You are more likely to kill yourself reading this article than you are talking on your cellphone and driving. That's our guess, but for almost 20 years, it has been a wide-held belief that talking on a cellphone while driving is dangerous and leads to more accidents. However, new research from Carnegie Mellon University and the London School of Economics and Political Science suggests that talking on a cellphone while driving does not increase crash risk.
Online game companies need to be more socially responsible for over-addictive use of their products to avoid government intervention, according to a new study by Cardiff, Derby and Nottingham Trent universities.
Mathematicians at UC Irvine in California have designed parameters to measure how to best prevent both one-on-one killings and mass shootings in the United States.
Puffs of compressed air create sensations that can be associated by the user with textured surfaces or force feedback.
Nanosize structure is a thousand times thinner than an ordinary sheet of paper. A highly desirable solution that can change the dynamics of solar cell design.
One more step for our robot overloads: TrackingPoint's new gun technology will create a "Super Gun."
In the near future, people affected by health issues as varied as Alzheimer, diabetes, hearing loss, heart failure or even missing limbs could all have something in common: a smart, efficient, in-body or on-body device that makes their daily life easier and more enjoyable.
Our body needs sugar for energy. Our cells depend on it. We just happen to be eating a lot more of it than our ancestors who, incidentally, had pretty miserable lives compared to us on top of being deprived of the joys of a McFlurry.
Portland, Oregon police want to adapt an old technology for new uses to get guns and gang members off of their streets.
Tom Stafford, a lecturer in Psychology and Cognitive Science at the University of Sheffield in England, gives his take on the rapidly changing mobile mind.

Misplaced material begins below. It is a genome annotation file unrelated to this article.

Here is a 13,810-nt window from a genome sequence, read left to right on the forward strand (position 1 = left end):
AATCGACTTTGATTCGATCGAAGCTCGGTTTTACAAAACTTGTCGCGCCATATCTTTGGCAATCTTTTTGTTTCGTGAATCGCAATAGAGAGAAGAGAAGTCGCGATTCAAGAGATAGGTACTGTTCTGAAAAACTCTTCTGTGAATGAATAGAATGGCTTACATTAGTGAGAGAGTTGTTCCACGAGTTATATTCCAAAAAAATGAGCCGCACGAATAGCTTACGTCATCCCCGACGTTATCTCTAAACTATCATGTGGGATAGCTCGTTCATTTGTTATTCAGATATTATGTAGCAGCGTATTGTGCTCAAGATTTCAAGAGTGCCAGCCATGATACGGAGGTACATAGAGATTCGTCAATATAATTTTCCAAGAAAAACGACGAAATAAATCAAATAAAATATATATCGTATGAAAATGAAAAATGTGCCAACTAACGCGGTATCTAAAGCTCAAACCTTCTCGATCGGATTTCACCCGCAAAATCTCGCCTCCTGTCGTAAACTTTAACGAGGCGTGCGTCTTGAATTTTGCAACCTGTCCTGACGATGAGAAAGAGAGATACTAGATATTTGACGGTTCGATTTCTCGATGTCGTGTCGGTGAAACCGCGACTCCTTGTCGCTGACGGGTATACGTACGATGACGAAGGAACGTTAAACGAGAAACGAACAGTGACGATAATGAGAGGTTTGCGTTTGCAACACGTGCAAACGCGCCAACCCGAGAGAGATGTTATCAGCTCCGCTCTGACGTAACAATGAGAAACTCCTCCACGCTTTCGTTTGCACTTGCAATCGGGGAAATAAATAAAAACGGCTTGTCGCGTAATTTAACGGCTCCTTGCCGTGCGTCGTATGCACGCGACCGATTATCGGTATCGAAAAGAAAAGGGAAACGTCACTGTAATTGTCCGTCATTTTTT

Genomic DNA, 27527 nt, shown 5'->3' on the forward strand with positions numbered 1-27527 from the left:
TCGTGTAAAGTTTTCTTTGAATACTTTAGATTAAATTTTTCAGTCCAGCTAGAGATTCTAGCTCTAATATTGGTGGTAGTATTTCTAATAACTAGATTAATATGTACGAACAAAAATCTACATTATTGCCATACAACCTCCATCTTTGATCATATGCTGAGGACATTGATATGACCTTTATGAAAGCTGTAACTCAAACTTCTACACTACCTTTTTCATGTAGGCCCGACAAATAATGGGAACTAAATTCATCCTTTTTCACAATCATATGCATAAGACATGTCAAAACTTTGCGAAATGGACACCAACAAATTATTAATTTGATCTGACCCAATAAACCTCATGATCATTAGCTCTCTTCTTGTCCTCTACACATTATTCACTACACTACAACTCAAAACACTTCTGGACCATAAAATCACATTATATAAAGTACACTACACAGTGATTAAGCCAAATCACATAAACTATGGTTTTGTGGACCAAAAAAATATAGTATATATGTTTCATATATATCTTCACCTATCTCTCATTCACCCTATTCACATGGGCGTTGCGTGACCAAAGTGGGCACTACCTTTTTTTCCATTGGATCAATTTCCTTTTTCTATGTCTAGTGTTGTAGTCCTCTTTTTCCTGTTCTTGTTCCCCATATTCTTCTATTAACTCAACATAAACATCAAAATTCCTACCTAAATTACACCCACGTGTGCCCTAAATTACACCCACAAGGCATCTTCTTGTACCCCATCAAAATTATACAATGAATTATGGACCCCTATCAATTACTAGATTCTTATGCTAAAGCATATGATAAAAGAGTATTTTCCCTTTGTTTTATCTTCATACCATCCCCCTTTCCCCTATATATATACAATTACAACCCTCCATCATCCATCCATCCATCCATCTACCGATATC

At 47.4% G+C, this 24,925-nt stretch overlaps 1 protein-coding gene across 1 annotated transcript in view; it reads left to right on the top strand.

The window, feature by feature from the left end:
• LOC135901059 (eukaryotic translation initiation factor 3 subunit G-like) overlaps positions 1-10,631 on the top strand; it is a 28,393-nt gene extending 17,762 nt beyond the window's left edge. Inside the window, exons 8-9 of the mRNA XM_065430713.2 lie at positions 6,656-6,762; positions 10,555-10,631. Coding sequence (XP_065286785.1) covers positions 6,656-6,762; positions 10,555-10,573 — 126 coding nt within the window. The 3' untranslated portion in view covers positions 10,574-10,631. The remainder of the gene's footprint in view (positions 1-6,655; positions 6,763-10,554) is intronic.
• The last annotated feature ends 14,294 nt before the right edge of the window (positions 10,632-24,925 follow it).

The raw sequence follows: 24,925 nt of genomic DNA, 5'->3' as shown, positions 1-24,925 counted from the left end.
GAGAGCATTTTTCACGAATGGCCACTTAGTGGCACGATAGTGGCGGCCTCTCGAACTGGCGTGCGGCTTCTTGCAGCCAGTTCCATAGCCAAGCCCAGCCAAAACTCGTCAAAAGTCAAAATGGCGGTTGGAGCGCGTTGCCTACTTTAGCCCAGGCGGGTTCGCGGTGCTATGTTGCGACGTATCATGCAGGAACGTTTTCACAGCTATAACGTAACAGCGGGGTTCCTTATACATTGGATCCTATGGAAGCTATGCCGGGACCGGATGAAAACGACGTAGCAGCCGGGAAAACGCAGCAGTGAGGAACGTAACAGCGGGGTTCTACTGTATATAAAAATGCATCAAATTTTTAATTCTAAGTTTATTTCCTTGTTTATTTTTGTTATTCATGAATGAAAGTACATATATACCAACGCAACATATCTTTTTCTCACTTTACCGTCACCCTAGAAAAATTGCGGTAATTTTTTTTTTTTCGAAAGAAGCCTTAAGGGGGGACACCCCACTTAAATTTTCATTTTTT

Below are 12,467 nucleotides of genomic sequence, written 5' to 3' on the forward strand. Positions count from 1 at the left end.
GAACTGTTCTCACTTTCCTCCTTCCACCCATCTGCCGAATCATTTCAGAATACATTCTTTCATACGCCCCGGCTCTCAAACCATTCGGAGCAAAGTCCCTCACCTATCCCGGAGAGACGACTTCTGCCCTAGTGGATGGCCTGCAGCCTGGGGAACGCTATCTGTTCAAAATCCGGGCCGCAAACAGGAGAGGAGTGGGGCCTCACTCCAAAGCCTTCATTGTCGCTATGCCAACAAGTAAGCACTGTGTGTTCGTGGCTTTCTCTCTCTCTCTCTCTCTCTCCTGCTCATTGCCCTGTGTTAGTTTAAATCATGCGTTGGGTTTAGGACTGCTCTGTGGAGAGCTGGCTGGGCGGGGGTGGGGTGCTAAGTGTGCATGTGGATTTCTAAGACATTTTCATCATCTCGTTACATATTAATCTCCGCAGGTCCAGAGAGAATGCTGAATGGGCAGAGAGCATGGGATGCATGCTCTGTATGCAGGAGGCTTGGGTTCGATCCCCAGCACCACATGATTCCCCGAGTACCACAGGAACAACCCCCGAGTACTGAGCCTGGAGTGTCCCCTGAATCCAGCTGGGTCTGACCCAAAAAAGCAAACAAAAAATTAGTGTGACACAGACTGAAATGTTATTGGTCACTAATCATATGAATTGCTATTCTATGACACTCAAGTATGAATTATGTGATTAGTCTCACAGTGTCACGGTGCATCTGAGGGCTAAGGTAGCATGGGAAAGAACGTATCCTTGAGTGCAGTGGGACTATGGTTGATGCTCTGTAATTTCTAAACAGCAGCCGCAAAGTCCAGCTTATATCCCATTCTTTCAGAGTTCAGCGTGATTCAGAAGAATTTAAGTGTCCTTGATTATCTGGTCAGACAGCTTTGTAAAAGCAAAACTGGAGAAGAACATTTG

Scientists of Natcore Technology, in collaboration with researchers at Rice University have successfully fabricated the first inorganic flexible thin film solar cell by solution processes. The work was reported in a recent issue of the journal Physical Chemistry Chemical Physics published by the Royal Society of Chemistry, volume 15, pages 3930-3938.
MiIT researchers have developed a way of printing synthetic bones using a 3D printer in combination with two synthetic polymers that combine to give the same fracture behavior as bones.
A new study out of the University of Michigan measures the connection between narcissism and social networking site use. Guess what? it is growing.
New technology under development at The Ohio State University is paving the way for low-cost electronic devices that work in direct contact with living tissue inside the body.
Australia's Monash University is developing a new bionic eye that uses seminal wireless technology to communicate with a processor that sits inside the brain, allowing blind people to discern shapes through a series of mapping dots when they put on a pair of sunglasses.
In a joint project between the Universities of Strathclyde and Glasgow, Imperial College London and the National Physical Laboratory, researchers have developed a portable way to produce ultracold atoms for quantum technology and quantum information processing.
Researchers at Harvard University recently showcased a very interesting project where a human participant managed to control a rat.
Scientists in Scotland have come up with a method of creating 3D printers which can make human stem cells.
Cliff swallows are evolving so fast that they have developed shorter wings to deal with the threat of speeding cars.
Big eyes may be beautiful, but they could be what did for the Neanderthals, say University of Oxford scientists.